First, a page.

Sorry… couldn’t help myself on that headline.
Yesterday morning, while having breakfast in Boston, I read the Journal’s front page story on Brad Garlinghouse’s Peanut Butter Manifesto. My reaction at the time? Meh… it’s another Silicon Valley “leak”… perhaps I’m simply jaded, but strategic memos have been “leaking” out of Microsoft for years. After a while, the PR people convinced execs to author the memos knowing that they would be “leaked”, and then started giving them to the press.
This morning, though, the PB Manifesto is the top news in the valley. There must be at least 50 links on Techmeme alone.
Who “leaked” the memo? Was it, as Paul Kedrosky surmises, authored to be “leaked”? Is Mike Arrington right when he speculates that Garlinghouse is muscling his way into the top role at Yahoo? Or is this a carefully crafted way for Terry Semel to set Garlinghouse up as the heir apparent? Who knows!
The memo itself, when I finally got a chance to read it yesterday afternoon, was a relative disappointment. Ed Sim called it Business 101. Brad’s issues?
- Yahoo is organized as a matrix, and has all the accountability problems of a matrix organization. They’re hard to make work. Every company that is organized this way flirts with a reversion to the classic GM/business unit model. Yahoo is no different.
- Yahoo has competing business lines. Welcome to the world of big companies. We used to bitch about this all the time at Microsoft. The common wisdom was that “Bill likes to place a lot of bets”. When you’re at the top of the heap, a little internal competition for resources is healthy. It’s probably good that Yahoo Photos is trying to catch Flickr’s taillights. Perhaps Yahoo can own the number 1 and 2 photosharing sites. Brand portfolio management is certainly a strategy that has worked for P&G successfully for many years.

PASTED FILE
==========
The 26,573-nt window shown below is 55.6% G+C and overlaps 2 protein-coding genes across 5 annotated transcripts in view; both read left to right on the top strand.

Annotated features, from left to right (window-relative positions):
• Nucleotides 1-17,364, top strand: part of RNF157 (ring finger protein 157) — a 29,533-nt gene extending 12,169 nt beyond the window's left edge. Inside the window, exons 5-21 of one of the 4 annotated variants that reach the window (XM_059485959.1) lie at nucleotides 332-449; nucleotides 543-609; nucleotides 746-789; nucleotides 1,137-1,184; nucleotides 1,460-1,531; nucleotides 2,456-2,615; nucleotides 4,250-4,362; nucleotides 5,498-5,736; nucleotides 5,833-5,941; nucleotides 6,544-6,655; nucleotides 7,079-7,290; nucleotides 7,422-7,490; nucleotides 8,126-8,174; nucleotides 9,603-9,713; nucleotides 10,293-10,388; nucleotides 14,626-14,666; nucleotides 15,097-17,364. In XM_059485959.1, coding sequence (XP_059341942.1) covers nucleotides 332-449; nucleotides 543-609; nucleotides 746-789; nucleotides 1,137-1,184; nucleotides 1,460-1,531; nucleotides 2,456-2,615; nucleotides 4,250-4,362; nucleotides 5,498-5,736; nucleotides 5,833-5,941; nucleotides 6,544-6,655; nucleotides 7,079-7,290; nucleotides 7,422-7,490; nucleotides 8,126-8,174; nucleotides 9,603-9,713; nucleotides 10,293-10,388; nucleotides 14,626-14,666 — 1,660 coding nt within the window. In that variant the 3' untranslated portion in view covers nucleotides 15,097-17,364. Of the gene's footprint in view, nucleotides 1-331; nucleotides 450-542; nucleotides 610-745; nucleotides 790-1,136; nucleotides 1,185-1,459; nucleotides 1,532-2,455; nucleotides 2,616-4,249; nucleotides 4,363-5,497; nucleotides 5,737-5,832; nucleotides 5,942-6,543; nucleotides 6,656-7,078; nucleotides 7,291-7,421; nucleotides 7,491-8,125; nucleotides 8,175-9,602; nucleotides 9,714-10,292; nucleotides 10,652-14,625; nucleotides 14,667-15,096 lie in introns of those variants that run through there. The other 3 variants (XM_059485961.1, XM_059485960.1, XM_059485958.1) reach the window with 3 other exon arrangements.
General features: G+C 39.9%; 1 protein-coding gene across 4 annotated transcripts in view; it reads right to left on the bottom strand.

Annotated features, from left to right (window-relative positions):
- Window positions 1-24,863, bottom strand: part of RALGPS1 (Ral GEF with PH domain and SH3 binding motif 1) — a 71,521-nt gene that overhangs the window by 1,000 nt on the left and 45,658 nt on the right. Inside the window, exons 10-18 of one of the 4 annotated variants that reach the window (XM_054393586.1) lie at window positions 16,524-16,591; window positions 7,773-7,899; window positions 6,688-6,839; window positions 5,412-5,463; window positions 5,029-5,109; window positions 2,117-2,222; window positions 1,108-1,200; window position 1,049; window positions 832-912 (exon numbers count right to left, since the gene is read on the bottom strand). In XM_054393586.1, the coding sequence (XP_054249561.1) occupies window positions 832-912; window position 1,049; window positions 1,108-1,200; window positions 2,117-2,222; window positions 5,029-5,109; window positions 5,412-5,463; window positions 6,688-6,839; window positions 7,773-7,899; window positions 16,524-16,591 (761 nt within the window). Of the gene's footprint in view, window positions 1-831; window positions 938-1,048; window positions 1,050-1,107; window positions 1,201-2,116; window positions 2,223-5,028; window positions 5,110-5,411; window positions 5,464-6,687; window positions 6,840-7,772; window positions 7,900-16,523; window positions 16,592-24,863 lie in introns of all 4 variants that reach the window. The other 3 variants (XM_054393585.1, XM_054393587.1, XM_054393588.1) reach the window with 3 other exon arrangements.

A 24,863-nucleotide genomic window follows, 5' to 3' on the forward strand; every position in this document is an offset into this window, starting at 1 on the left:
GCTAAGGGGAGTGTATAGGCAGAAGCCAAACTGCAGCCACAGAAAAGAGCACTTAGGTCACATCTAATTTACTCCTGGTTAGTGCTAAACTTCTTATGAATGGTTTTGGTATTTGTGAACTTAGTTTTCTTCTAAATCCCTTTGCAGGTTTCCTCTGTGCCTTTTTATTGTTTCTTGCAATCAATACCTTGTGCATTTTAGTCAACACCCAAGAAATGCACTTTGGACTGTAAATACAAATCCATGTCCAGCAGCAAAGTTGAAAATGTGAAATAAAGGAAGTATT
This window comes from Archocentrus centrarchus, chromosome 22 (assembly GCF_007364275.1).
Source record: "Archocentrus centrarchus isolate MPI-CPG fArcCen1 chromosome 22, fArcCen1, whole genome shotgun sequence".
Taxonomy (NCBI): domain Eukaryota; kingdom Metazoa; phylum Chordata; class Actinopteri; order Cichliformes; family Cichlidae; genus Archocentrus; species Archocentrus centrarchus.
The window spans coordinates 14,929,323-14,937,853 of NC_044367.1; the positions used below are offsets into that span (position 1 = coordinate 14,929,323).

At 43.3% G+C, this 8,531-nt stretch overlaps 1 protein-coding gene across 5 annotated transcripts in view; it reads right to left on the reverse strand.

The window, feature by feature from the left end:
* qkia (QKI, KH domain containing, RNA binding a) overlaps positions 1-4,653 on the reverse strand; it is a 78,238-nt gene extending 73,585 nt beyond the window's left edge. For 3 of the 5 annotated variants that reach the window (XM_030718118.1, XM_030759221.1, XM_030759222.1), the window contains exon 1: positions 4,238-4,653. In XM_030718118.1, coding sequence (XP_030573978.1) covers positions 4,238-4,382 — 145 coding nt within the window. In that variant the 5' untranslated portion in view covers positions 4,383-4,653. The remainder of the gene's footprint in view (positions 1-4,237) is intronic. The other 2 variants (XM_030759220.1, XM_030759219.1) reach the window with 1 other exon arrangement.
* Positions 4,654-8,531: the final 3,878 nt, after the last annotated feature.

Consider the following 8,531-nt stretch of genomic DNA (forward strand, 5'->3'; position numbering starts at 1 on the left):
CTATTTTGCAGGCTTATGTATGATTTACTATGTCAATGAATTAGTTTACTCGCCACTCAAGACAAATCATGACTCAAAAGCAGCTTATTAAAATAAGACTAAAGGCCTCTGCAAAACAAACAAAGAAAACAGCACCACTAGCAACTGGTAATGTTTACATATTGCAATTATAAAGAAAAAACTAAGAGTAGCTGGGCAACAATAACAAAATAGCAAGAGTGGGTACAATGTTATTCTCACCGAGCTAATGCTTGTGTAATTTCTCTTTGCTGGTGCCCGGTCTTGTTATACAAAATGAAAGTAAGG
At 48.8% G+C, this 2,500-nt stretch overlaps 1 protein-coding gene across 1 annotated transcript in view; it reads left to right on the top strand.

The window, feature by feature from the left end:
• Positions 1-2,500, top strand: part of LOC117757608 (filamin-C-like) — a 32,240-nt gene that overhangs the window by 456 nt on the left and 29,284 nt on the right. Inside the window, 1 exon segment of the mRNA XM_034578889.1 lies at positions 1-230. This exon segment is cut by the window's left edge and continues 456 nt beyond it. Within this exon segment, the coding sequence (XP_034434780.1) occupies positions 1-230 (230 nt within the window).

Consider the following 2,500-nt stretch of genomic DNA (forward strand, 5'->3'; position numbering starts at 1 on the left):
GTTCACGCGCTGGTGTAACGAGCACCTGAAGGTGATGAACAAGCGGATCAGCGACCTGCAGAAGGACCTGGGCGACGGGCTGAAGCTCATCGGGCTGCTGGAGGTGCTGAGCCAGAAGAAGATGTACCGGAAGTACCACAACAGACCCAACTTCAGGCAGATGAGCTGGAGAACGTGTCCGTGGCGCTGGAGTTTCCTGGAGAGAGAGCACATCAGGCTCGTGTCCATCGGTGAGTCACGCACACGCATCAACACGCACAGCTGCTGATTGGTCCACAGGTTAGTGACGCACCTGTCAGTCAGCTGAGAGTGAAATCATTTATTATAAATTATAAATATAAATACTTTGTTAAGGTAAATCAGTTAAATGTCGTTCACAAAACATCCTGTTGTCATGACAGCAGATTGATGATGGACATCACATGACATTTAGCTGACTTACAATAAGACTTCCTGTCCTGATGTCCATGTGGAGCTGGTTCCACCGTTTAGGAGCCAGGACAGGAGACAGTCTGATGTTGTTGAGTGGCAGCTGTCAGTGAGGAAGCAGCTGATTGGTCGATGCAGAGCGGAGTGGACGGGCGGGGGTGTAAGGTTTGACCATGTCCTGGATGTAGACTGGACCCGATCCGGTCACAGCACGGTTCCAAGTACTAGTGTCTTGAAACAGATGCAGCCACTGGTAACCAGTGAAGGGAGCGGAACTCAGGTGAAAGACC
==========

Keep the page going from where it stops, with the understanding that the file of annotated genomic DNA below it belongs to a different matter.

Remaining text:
- Yahoo needs a 15 to 20% downsize. Too many heads for the revenue being generated.
One senior Yahooligan confided in me earlier this year that Yahoo’s strategy is a fast follow. Watch what the competition is doing, and then duplicate it quickly. Personally, I think that’s the biggest issue, and Brad’s right on the money with his observations about vision. As Andy Abramson said, with competition from Microsoft and Google intensifying, perhaps it is time for Yahoo to craft a new vision for the future. Looks like we’ll have to wait for the next memo to find out what it is, though.
By the way, Brad, if you really do hate peanut butter, I recommend trying Adams All Natural. It will make a convert out of you. It’s peanut butter with vision — pure unadulterated ground peanuts. With no sweeteners, no thickeners, and by extension no trans fats or extra calories, it’s healthy and makes a dedicated customer out of every person who tastes it. Perhaps that’s the medicine Yahoo needs.